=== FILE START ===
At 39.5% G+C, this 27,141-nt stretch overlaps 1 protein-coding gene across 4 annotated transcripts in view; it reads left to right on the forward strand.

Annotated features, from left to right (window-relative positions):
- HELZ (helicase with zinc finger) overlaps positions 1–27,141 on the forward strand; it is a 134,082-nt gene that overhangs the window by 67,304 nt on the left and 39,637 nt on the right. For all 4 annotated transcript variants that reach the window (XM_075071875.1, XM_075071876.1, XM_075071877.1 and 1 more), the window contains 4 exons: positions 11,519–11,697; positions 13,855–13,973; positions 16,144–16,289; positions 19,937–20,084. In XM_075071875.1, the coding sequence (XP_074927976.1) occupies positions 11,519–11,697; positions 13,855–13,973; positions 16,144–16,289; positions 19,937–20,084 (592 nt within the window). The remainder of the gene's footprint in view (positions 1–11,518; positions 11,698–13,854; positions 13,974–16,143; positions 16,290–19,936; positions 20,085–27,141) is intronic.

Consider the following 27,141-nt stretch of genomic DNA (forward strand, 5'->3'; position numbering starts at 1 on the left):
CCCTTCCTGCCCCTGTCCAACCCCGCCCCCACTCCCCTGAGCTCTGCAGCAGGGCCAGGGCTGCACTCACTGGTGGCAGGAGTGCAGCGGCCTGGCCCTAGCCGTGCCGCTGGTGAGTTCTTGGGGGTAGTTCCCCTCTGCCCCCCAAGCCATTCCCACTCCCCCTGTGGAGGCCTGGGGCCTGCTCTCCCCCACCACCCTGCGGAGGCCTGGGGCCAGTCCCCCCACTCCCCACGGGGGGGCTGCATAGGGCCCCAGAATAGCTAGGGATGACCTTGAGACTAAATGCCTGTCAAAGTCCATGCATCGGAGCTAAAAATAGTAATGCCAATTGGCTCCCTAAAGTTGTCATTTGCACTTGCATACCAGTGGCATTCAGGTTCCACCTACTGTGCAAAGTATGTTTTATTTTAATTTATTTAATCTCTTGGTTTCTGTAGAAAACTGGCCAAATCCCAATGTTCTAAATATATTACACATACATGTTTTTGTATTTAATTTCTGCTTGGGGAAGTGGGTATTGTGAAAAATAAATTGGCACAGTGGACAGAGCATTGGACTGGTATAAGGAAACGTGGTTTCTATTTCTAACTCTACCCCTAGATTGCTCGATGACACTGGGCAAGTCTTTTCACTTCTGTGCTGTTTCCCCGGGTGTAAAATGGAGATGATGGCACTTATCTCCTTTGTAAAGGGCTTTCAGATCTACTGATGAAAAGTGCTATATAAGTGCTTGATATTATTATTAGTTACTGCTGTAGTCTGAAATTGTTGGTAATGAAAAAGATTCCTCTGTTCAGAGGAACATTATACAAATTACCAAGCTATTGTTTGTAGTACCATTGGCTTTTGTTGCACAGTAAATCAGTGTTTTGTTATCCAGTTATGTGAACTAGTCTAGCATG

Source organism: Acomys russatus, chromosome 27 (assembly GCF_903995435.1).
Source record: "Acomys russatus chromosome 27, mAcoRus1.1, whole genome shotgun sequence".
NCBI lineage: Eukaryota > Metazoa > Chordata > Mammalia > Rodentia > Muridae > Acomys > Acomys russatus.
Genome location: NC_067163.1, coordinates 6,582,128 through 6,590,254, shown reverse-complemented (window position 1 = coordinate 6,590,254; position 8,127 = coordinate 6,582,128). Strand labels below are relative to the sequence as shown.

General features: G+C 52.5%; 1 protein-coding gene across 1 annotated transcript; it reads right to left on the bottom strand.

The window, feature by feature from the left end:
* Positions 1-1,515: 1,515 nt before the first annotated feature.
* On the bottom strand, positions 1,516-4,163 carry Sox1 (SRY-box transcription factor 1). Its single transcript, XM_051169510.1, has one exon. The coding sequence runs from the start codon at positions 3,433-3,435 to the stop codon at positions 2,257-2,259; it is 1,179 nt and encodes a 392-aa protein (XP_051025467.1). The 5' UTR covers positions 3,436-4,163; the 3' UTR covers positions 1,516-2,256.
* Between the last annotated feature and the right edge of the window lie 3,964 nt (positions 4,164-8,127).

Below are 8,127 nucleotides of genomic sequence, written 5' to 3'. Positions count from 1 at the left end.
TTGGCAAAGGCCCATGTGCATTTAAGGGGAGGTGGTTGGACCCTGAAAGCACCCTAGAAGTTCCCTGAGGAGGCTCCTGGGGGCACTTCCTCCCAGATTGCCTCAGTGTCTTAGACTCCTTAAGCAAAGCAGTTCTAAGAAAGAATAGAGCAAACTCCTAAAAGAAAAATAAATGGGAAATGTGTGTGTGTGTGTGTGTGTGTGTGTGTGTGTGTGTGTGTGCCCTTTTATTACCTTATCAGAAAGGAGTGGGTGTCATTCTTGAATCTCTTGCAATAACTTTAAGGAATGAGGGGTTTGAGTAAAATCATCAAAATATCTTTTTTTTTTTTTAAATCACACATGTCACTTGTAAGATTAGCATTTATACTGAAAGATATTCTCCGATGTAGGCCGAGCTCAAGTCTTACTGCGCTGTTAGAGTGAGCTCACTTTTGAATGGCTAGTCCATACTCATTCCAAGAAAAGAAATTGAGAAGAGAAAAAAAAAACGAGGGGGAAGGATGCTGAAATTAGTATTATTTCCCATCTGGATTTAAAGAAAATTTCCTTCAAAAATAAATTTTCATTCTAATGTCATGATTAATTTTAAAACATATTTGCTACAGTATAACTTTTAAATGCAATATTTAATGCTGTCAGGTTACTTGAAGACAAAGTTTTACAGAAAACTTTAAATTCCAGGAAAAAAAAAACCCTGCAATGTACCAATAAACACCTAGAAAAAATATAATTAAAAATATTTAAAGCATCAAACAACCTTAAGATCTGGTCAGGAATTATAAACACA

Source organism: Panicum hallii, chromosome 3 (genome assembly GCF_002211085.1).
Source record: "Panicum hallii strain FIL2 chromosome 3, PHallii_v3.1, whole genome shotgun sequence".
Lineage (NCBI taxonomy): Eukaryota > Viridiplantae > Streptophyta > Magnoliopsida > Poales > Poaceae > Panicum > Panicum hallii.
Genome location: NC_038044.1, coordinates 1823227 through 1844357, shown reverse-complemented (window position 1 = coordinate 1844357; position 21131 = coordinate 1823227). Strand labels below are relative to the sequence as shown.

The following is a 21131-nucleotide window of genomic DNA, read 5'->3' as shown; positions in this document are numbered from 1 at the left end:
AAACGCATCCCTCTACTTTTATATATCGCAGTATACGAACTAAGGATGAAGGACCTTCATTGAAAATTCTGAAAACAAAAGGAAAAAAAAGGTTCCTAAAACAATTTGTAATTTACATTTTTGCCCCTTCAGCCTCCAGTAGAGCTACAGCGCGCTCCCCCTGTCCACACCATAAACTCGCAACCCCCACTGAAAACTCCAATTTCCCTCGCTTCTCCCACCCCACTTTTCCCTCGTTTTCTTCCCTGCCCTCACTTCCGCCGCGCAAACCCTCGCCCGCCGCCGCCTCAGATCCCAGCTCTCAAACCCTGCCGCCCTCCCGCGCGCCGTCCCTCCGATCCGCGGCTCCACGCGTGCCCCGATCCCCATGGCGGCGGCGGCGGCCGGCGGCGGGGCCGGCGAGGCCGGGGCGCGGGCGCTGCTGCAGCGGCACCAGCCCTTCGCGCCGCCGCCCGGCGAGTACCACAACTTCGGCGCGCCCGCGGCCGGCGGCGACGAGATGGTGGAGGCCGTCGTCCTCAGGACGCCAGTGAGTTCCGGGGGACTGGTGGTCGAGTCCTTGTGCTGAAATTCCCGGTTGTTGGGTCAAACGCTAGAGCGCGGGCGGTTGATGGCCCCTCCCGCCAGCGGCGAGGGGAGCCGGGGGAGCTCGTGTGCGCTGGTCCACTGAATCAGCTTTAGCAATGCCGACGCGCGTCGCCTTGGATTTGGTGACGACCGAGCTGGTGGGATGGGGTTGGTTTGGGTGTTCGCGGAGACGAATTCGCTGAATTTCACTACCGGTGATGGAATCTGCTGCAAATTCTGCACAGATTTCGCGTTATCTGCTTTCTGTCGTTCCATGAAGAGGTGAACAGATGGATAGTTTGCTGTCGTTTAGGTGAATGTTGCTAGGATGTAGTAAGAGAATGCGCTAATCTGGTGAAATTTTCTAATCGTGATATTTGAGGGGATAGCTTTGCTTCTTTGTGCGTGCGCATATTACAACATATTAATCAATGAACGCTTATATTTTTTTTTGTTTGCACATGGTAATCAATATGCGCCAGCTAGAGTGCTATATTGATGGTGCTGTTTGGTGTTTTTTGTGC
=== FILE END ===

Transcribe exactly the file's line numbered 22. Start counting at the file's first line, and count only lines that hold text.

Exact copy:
AAACGCATCCCTCTACTTTTATATATCGCAGTATACGAACTAAGGATGAAGGACCTTCATTGAAAATTCTGAAAACAAAAGGAAAAAAAAGGTTCCTAAAACAATTTGTAATTTACATTTTTGCCCCTTCAGCCTCCAGTAGAGCTACAGCGCGCTCCCCCTGTCCACACCATAAACTCGCAACCCCCACTGAAAACTCCAATTTCCCTCGCTTCTCCCACCCCACTTTTCCCTCGTTTTCTTCCCTGCCCTCACTTCCGCCGCGCAAACCCTCGCCCGCCGCCGCCTCAGATCCCAGCTCTCAAACCCTGCCGCCCTCCCGCGCGCCGTCCCTCCGATCCGCGGCTCCACGCGTGCCCCGATCCCCATGGCGGCGGCGGCGGCCGGCGGCGGGGCCGGCGAGGCCGGGGCGCGGGCGCTGCTGCAGCGGCACCAGCCCTTCGCGCCGCCGCCCGGCGAGTACCACAACTTCGGCGCGCCCGCGGCCGGCGGCGACGAGATGGTGGAGGCCGTCGTCCTCAGGACGCCAGTGAGTTCCGGGGGACTGGTGGTCGAGTCCTTGTGCTGAAATTCCCGGTTGTTGGGTCAAACGCTAGAGCGCGGGCGGTTGATGGCCCCTCCCGCCAGCGGCGAGGGGAGCCGGGGGAGCTCGTGTGCGCTGGTCCACTGAATCAGCTTTAGCAATGCCGACGCGCGTCGCCTTGGATTTGGTGACGACCGAGCTGGTGGGATGGGGTTGGTTTGGGTGTTCGCGGAGACGAATTCGCTGAATTTCACTACCGGTGATGGAATCTGCTGCAAATTCTGCACAGATTTCGCGTTATCTGCTTTCTGTCGTTCCATGAAGAGGTGAACAGATGGATAGTTTGCTGTCGTTTAGGTGAATGTTGCTAGGATGTAGTAAGAGAATGCGCTAATCTGGTGAAATTTTCTAATCGTGATATTTGAGGGGATAGCTTTGCTTCTTTGTGCGTGCGCATATTACAACATATTAATCAATGAACGCTTATATTTTTTTTTGTTTGCACATGGTAATCAATATGCGCCAGCTAGAGTGCTATATTGATGGTGCTGTTTGGTGTTTTTTGTGC